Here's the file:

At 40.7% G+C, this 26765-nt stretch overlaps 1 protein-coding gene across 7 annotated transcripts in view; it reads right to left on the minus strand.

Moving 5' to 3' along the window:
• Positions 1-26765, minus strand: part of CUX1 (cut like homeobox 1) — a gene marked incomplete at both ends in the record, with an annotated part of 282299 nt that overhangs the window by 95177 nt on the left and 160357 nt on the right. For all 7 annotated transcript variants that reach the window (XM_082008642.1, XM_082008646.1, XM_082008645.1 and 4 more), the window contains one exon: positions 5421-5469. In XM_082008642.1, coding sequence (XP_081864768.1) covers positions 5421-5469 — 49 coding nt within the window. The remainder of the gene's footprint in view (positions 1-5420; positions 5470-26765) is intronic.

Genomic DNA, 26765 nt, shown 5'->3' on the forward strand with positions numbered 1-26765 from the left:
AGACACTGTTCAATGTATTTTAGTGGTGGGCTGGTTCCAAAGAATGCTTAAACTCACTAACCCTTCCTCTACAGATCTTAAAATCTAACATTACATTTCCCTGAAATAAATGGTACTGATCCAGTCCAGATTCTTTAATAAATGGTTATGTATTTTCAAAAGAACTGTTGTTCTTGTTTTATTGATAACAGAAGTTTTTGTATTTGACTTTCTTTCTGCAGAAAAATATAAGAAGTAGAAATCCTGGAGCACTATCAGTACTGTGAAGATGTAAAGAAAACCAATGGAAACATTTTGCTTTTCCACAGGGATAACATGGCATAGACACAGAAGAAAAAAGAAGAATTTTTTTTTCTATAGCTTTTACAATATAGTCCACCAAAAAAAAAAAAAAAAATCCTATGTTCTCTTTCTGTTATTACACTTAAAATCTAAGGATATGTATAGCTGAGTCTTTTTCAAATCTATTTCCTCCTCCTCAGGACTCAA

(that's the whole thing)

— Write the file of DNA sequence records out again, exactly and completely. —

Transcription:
At 40.7% G+C, this 26765-nt stretch overlaps 1 protein-coding gene across 7 annotated transcripts in view; it reads right to left on the minus strand.

Moving 5' to 3' along the window:
• Positions 1-26765, minus strand: part of CUX1 (cut like homeobox 1) — a gene marked incomplete at both ends in the record, with an annotated part of 282299 nt that overhangs the window by 95177 nt on the left and 160357 nt on the right. For all 7 annotated transcript variants that reach the window (XM_082008642.1, XM_082008646.1, XM_082008645.1 and 4 more), the window contains one exon: positions 5421-5469. In XM_082008642.1, coding sequence (XP_081864768.1) covers positions 5421-5469 — 49 coding nt within the window. The remainder of the gene's footprint in view (positions 1-5420; positions 5470-26765) is intronic.

Genomic DNA, 26765 nt, shown 5'->3' on the forward strand with positions numbered 1-26765 from the left:
AGACACTGTTCAATGTATTTTAGTGGTGGGCTGGTTCCAAAGAATGCTTAAACTCACTAACCCTTCCTCTACAGATCTTAAAATCTAACATTACATTTCCCTGAAATAAATGGTACTGATCCAGTCCAGATTCTTTAATAAATGGTTATGTATTTTCAAAAGAACTGTTGTTCTTGTTTTATTGATAACAGAAGTTTTTGTATTTGACTTTCTTTCTGCAGAAAAATATAAGAAGTAGAAATCCTGGAGCACTATCAGTACTGTGAAGATGTAAAGAAAACCAATGGAAACATTTTGCTTTTCCACAGGGATAACATGGCATAGACACAGAAGAAAAAAGAAGAATTTTTTTTTCTATAGCTTTTACAATATAGTCCACCAAAAAAAAAAAAAAAAATCCTATGTTCTCTTTCTGTTATTACACTTAAAATCTAAGGATATGTATAGCTGAGTCTTTTTCAAATCTATTTCCTCCTCCTCAGGACTCAA